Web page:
COVID-19 vaccinations are underway at Loyola

Bobby+Peters+receives+a+vaccine+at+Oschner%27s+24-hour%2C+drive+through+Vaccine+Fest+on+March+29.+All+individuals+over+the+age+of+16+are+now+eligible+to+receive+a+COVID-19+vaccine+in+Louisiana.+Photo+credit%3A+Michael+Bauer

Bobby Peters receives a vaccine at Oschner’s 24-hour, drive through Vaccine Fest on March 29. All individuals over the age of 16 are now eligible to receive a COVID-19 vaccine in Louisiana. Photo credit: Michael Bauer

Baley Champagne

All members of the Loyola community are now eligible for COVID-19 vaccinations thanks to recent regulations that have opened up vaccine eligibility for everyone in Louisiana 16 years old or older.

Louisiana is only one of nine states, including Mississippi and Texas, that opened vaccinations for adults starting March 29. All 50 states will have open eligibility starting April 19.

“Loyola is certainly encouraging all our students to get vaccinated if possible,” said Patricia Murret, assistant director of public relations at Loyola. “Students have been enthusiastic about receiving the vaccine,” she said.

Loyola is partnering with Tulane’s School of Medicine which has offered its services to other universities to vaccinate eligible populations.

Loyola Student Health Services is also offering free COVID vaccines for all Loyola students. Students can reach out to Robin Watt in Student Affairs if they have questions about the process.

Students can also use VaccineFinder, an online service that can help people locate available vaccines nearby.

The university has also started a database for students to record their vaccination status in order for Loyola to track community vaccinations. Loyola began posting vaccination rates, and as of April 6, 325 faculty and staff members are reported to be fully vaccinated.

“We are all in this together, and we know it is critical for everyone with the capability to vaccinate as many members of the New Orleans community as possible and as quickly as possible,” Tulane said in a statement.

Residential assistants at Loyola such as Cynthia Russel have taken part in receiving vaccinations from Tulane University.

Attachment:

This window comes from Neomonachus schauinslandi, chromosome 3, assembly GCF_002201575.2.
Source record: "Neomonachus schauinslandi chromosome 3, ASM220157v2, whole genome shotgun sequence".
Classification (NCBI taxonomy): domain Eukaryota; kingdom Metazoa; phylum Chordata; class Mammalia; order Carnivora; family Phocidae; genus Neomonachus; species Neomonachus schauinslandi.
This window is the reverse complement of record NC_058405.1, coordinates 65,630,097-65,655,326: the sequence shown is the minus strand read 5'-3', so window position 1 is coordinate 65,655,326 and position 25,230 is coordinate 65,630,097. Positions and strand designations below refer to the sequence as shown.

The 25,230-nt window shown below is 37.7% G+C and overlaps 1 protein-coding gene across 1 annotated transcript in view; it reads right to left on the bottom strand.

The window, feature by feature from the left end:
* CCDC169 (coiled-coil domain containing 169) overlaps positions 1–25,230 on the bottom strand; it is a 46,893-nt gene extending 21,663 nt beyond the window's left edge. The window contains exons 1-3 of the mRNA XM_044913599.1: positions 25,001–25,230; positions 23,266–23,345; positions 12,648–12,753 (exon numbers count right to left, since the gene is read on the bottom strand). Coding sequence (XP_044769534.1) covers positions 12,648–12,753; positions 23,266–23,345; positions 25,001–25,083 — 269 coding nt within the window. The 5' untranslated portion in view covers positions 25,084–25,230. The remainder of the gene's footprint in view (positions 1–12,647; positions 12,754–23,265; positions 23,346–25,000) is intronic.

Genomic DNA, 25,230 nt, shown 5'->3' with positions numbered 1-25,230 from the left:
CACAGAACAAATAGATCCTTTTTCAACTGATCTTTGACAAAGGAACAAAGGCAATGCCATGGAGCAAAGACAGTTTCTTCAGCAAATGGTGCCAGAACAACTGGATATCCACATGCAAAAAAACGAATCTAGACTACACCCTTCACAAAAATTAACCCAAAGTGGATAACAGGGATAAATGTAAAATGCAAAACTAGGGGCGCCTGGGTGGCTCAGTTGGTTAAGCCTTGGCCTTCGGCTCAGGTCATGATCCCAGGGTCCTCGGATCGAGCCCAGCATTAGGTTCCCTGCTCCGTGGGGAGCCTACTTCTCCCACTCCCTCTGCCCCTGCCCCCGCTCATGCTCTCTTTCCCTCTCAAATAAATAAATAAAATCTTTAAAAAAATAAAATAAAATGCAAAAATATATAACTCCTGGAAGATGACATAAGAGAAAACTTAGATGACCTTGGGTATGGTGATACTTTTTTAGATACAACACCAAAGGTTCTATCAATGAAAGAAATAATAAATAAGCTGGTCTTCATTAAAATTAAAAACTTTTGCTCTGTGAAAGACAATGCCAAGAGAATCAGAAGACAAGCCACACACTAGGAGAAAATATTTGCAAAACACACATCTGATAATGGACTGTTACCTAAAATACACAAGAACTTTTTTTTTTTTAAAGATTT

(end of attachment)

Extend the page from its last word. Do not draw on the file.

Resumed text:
Russell, who is in her first year as a residential assistant, said getting the vaccine made her feel safer.

“The symptoms are just a little rough,” she said after taking her second vaccine shot.

Alicia Bourque, chief officer of Student Affairs, said residential assistants are classified as first responders and have been eligible to receive the vaccine since February.

Brealauna Leassear, also a residential assistant, said she decided to get vaccinated to not just protect herself but also her family, like her mom who is an elder and her uncle who has down syndrome and a compromised immune system.

Leassear said being a residential assistant increased her chances of possibly contacting the virus from others, and she could not risk taking it home to her loved ones.

Professors Alvaro Alcazar and Maggie Salib-Barrios are two of Loyola’s 314 faculty and staff members who have been fully vaccinated, according to Loyola.

Alcazar, professor of Latin American studies, said being a senior citizen and transplant patient placed him at a severe vulnerability to attract the COVID-19 virus. Receiving the COVID-19 vaccination reduced his stress substantially.

“It was the combined whispers of my guardian angel, my family, my butterfly friends, science, and the generous and compassionate stranger who donated my liver to me six years ago that motivated and inspired me to get vaccinated,” Alcazar said.

Alcazar received his vaccine from Ochsner Charity Hospital and said he looks forward to returning to on-campus classes.

Salib-Barrios, assistant professor in Loyola’s School of Nursing said that being a health care provider, she was able to receive the vaccine early on. She wanted to do her part to protect her family, friends and community.

“The shot itself was easy and relatively painless,” Salib-Barrios said.

She said getting the vaccine and continuing to wear her mask makes her feel more confident in public spaces.

“Getting vaccinated helps make the Loyola community a safer place by getting us back to our normal lifestyle on campus,” Salib-Barrios said, “The more individuals that get vaccinated, the less risk there is for another surge in cases.”